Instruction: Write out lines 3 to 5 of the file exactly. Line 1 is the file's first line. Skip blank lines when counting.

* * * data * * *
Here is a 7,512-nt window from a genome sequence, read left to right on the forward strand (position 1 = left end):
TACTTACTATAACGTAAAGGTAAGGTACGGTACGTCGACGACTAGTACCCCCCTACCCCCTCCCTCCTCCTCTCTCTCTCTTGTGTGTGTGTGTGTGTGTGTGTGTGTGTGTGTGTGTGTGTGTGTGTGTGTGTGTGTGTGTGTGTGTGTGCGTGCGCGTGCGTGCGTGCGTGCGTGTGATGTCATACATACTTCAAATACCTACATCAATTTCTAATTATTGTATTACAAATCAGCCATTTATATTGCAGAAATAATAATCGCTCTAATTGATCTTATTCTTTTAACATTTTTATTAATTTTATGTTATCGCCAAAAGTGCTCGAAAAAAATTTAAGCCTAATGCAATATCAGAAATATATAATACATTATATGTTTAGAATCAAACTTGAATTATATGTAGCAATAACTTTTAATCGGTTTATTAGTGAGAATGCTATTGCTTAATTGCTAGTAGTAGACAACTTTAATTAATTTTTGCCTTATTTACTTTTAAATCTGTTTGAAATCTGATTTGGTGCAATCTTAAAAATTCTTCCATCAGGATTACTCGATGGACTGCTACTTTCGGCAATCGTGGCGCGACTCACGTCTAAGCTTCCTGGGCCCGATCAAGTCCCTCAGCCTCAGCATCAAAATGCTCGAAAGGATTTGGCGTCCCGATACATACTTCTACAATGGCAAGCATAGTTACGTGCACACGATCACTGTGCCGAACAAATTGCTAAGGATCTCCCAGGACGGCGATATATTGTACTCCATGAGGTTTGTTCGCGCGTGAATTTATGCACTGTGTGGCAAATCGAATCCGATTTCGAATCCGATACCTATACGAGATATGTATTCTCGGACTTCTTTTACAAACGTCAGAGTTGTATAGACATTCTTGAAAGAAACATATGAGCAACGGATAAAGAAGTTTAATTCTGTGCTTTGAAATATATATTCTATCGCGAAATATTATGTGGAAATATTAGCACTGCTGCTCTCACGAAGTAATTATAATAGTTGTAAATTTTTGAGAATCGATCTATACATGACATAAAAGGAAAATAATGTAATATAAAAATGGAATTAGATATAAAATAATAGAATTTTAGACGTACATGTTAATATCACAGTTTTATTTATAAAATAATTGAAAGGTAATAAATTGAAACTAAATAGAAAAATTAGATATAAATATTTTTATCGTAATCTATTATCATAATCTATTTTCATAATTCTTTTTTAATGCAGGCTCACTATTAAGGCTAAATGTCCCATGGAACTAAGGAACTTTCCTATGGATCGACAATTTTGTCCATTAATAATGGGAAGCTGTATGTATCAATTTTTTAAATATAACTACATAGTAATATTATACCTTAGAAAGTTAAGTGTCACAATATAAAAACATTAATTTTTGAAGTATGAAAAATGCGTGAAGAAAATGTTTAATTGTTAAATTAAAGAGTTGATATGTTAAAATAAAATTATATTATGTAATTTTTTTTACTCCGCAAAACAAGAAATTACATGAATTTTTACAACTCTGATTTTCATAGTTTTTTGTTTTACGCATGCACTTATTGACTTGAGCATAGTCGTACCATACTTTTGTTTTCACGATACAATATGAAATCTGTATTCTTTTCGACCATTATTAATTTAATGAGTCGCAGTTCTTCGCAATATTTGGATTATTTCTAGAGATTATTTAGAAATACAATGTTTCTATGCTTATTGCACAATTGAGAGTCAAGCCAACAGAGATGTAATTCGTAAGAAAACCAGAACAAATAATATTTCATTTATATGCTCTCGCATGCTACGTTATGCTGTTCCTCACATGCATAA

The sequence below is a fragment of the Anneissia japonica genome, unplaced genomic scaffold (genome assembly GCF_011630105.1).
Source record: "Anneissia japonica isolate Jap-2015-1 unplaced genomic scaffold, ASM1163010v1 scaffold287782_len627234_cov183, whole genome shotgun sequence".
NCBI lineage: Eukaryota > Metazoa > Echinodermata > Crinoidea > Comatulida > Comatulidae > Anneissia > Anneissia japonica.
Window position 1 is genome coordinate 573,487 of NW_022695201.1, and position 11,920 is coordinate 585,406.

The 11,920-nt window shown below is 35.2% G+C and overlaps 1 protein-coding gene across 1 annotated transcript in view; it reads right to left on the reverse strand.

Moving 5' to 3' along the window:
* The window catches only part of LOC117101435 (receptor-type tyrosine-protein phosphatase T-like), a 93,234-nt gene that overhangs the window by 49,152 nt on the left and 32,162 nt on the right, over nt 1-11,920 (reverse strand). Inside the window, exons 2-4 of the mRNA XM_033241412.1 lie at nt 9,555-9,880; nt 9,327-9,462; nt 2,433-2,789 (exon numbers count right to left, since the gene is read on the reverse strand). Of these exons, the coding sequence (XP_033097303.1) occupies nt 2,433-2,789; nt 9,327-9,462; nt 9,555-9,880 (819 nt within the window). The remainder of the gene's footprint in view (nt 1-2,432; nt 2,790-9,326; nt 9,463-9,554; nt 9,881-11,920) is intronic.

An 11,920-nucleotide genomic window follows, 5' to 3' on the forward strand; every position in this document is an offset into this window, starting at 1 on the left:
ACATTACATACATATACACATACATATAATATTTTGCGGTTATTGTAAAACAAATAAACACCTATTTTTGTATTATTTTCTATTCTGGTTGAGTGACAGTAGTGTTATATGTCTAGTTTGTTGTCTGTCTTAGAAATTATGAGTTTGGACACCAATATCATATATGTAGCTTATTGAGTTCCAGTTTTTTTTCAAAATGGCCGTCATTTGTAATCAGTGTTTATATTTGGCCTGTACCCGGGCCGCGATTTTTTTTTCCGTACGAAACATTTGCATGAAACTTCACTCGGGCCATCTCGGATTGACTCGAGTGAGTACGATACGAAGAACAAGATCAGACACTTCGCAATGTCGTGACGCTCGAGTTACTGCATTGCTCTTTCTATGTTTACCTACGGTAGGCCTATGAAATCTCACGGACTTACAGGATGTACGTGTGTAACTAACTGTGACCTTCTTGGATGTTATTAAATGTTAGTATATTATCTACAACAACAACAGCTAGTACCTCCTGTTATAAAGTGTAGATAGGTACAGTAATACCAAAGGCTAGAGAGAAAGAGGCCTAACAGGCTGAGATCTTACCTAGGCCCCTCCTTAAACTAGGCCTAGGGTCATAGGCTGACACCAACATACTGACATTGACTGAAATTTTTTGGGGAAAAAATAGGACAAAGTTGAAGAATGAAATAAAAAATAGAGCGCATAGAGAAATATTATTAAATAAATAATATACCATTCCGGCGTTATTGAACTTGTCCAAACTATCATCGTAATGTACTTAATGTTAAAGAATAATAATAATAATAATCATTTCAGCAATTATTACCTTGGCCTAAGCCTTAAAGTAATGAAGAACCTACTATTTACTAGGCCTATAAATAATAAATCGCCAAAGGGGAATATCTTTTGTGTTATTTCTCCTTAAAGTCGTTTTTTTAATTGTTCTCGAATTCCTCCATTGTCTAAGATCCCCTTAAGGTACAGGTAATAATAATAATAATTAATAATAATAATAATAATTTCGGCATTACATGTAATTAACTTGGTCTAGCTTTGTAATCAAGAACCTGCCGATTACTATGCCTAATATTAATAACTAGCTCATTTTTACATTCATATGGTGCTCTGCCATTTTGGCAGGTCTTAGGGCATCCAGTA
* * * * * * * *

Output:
The sequence below is a fragment of the Anneissia japonica genome, unplaced genomic scaffold (genome assembly GCF_011630105.1).
Source record: "Anneissia japonica isolate Jap-2015-1 unplaced genomic scaffold, ASM1163010v1 scaffold287782_len627234_cov183, whole genome shotgun sequence".
NCBI lineage: Eukaryota > Metazoa > Echinodermata > Crinoidea > Comatulida > Comatulidae > Anneissia > Anneissia japonica.